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Residential Load Considerations

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Introduction

When designing a domestic off-grid system, the main loads to consider are as follows:

  • cooking and heating;
  • refrigeration;
  • lighting;
  • pumping;
  • small appliances;
  • large appliances.

Each of these is discussed below, within the context of ‘off-grid’.

Cooking and heating

Both electric cooking and heating draw large amounts of power. For this reason, it is often impractical build off-grid systems which contain electric hobs and appliances such as microwaves. Consequently, it is recommended that off-grid systems utilise either gas or solid fuel burners for both cooking and space heating. Good insulation and passive solar design will also help to reduce the need for heat.

If a wind turbine is included in the system, it can be used to power immersion, space and storage heaters. Peak wind power production usually coincides with colder weather. However this should not be relied upon as a primary source of power.

Refrigeration

Electric fridges and freezers should be avoided in off-grid systems unless they are high efficiency models. If possible, gas powered fridges should be used as an alternative.

Daily energy consumption estimates in kWh should be available from manufacturers to help with system sizing.

Lighting

For small off-grid systems (vehicles, caravans, boats etc.), it’s best to choose low voltage, DC lighting which can be powered straight from the battery. This doesn’t require an inverter and short wiring runs mean low gauge wire can be used; therefore the system costs are reduced.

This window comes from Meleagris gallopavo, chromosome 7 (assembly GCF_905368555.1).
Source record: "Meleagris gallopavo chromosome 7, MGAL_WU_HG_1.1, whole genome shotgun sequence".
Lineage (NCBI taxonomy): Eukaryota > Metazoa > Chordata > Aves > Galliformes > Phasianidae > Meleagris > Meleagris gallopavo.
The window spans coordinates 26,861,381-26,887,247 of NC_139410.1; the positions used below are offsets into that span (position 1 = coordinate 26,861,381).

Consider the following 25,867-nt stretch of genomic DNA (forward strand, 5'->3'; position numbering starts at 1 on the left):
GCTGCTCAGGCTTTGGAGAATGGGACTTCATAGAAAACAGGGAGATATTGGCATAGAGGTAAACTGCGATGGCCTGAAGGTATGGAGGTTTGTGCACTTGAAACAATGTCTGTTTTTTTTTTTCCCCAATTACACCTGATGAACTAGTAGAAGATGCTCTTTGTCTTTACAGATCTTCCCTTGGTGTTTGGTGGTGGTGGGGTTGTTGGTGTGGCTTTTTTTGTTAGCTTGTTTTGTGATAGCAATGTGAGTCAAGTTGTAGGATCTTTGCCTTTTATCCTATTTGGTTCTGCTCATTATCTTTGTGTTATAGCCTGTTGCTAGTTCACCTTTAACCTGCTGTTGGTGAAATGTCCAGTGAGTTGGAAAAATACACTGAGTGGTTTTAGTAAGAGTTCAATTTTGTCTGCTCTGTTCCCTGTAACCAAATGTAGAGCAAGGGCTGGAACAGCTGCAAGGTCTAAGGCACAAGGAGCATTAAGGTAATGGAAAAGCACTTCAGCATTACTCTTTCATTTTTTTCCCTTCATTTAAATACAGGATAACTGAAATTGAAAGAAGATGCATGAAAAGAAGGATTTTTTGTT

For larger off-grid installations, it is often more cost effective to use an inverter to supply AC fittings via any pre-existing wiring. Any lights should be replaced with high efficiency compact fluorescent bulbs.

Pumping

Pumping requires a large amount of power, therefore careful considerations must be made when designing off-grid systems which include pumps. In particularly sunny climates, it is often advantageous to utilise direct solar pumping technology.

Small appliances

Most small appliances fall into two categories:

  • High power, short duration appliances such as toasters and hair dryers. Since these appliance are only used for small periods of time (typically a few minutes), off-grid systems can easily cope with them, provided the battery, inverter and charging system are sufficiently sized.
  • Low power electronics such as TVs, computers and stereos. Most of these appliances have DC and AC models. DC model typically use less power, however off-grid systems are able to accommodate both.

Large appliances

Most large appliances (vacuum cleaners, power tools and pumps etc.) run off of AC only. In order to use these, the system inverter has to be a suitable size.

In most domestic situations, washing machines make up the largest electrical load. Since they only run for fixed periods, it’s usually advantageous to run them off of a standby generator with any spare generator capacity being used to charge the battery.